Who wrote the libretto?
I did. Ingrid and I developed the concept together and then I started writing the libretto and developing the other characters. In that sense the piece is really different from Zonderland, for this time there was no input from the performers. I like to write my own texts for my music theatre/opera productions, but I got supervisory support from Ingrid. This helped to create smooth scene connections and a good flow. Flow is very important for the piece. Because I really wanted Ingrid to be involved from the beginning I sent her my drafts every week.
Who is Madam Koo and what is her story?
Madam Koo is a character I drew some years ago. I always first sketch my protagonists and then give them voice with my composition. When I first imagined Madam Koo, she had huge suspicions about her husband, who she feared was cheating on her; it was the only thing she could think of. Then I dug more deeply into her character and tried to find out what caused these feelings. Gradually our direction changed to a rather more general concept of suspicion, and how this influences Madam Koo and others – though not Miku. Madam Koo’s intense relationship with her cat Pitsi could be a sort of subcutaneous jealousy of her husband.
The press text calls your play absurdist and humorous. What can we expect?
In a sense this is not a truly dramatic opera. We wanted to approach it in the style of opera buffa, talking about serious things with humour and lightness. The subject is quite charged, so we use symbolic ways of expressing the terror and fear. Absurdist elements are Madam Koo’s exaggerations and misunderstandings. We place the wide-ranging topic in a small environment, because said feelings start at our own place and spread out into the world.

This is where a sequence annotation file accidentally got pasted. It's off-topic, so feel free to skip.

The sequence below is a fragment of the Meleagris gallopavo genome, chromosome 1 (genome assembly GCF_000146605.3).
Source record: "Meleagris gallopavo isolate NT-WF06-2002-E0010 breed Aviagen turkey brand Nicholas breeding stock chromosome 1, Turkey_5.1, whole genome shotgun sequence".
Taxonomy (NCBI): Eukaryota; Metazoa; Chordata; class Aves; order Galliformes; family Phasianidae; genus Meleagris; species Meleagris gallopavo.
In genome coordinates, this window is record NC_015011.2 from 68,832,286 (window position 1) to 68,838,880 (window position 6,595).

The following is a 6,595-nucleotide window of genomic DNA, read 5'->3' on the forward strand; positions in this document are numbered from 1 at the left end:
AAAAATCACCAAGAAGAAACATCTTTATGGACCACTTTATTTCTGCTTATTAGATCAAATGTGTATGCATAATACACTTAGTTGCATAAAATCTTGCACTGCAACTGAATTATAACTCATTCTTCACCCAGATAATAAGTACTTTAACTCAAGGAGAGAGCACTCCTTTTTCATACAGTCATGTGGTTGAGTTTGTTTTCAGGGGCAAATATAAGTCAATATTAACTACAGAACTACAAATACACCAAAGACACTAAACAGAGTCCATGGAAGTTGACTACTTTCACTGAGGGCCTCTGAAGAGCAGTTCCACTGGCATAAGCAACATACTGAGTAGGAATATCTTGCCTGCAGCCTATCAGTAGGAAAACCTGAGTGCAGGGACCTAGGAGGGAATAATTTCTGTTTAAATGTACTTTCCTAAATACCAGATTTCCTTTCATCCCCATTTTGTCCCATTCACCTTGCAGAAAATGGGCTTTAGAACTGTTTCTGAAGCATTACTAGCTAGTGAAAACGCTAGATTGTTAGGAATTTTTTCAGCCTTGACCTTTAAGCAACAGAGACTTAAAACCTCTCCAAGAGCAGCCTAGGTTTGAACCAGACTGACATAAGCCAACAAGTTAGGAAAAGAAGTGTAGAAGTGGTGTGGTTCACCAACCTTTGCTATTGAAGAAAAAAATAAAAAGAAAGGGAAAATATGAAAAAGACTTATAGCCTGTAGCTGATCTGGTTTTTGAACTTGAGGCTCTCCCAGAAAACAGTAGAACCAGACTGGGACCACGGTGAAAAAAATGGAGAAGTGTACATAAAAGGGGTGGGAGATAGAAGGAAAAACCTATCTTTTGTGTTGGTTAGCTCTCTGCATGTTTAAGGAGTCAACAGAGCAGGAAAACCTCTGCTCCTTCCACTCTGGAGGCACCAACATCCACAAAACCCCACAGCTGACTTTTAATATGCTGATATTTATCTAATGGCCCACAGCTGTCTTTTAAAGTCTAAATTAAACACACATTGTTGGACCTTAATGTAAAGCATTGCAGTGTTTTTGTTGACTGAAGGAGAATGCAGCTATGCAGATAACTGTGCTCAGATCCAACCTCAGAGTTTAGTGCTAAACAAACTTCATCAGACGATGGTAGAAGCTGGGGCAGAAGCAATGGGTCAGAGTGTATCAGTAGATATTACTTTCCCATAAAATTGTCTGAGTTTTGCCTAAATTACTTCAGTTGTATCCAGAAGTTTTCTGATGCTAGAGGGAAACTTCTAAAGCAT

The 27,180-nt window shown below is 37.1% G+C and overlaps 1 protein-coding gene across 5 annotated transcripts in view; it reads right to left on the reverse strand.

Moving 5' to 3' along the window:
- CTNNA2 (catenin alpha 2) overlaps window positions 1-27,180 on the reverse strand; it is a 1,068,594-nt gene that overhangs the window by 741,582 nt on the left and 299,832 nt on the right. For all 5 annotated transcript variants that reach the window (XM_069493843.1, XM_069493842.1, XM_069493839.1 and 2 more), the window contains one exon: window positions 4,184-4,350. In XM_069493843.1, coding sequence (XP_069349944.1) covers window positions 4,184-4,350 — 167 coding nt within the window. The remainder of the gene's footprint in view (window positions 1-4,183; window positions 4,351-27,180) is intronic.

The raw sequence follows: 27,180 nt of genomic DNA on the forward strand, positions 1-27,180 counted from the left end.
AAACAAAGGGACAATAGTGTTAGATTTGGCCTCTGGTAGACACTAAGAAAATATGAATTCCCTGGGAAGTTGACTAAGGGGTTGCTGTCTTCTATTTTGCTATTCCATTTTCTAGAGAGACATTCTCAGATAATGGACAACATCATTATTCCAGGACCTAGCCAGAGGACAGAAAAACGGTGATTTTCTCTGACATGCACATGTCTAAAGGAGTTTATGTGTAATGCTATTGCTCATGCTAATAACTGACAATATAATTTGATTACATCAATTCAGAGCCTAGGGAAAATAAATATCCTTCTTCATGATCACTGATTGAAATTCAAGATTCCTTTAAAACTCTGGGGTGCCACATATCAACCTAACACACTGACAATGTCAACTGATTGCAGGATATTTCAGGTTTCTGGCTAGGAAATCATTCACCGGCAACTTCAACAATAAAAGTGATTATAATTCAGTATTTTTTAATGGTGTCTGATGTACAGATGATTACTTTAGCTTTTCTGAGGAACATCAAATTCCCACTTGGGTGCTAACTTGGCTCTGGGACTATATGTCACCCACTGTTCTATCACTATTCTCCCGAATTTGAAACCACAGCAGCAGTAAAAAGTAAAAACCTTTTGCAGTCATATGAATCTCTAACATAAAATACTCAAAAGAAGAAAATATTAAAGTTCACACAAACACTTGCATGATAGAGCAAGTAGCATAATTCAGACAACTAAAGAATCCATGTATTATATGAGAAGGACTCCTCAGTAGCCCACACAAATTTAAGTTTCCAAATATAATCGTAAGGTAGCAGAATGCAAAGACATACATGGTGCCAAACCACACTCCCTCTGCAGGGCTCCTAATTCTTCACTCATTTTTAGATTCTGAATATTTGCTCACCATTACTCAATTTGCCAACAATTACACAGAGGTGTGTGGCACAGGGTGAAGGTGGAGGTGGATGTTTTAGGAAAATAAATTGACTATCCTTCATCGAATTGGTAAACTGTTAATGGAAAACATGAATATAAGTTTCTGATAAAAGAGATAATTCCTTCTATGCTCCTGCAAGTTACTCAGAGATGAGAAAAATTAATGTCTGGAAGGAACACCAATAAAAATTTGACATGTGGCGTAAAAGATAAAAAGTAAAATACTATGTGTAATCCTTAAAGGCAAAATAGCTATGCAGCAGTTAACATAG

Basically the character of Miku is the absurd element in the play. Miku’s only interest is to become friends with Koo, who however sees her as a potential terrorist, somebody who might destroy her home. Thus the word ‘perspective’ comes into play: what we interpret as good or bad may differ when viewed from different perspectives.
How have you chosen the instruments and why?
I tend to choose colours for each character and for the overall sound. I also like to create contrast within the composition and its relation to the stage. The flute and bass clarinet represent the contrast between Koo and Mr. Oak. Miku is light and playful, therefore her part is doubled by piccolo and vibraphone. Strings represent the balance house. Each time something happens they create a glissando or some other effect, to reflect what is happening on stage.
Gongs represent time and the seasons. Each time a season changes this is marked by three beats on the gongs. Thus they are really connected to the story and are in dialogue with the play. The ensemble is part of the action, that’s why we placed them in the heart of the stage, like the singers. Mr. Oak has pitched hammers to build his inventions, Miku plays with those hammers and all kinds of toy instruments. The ensemble also sings, reacting to the scenery.
Sometimes they are even conducted by Madam Koo, as the musicians are her belongings she cares so much about!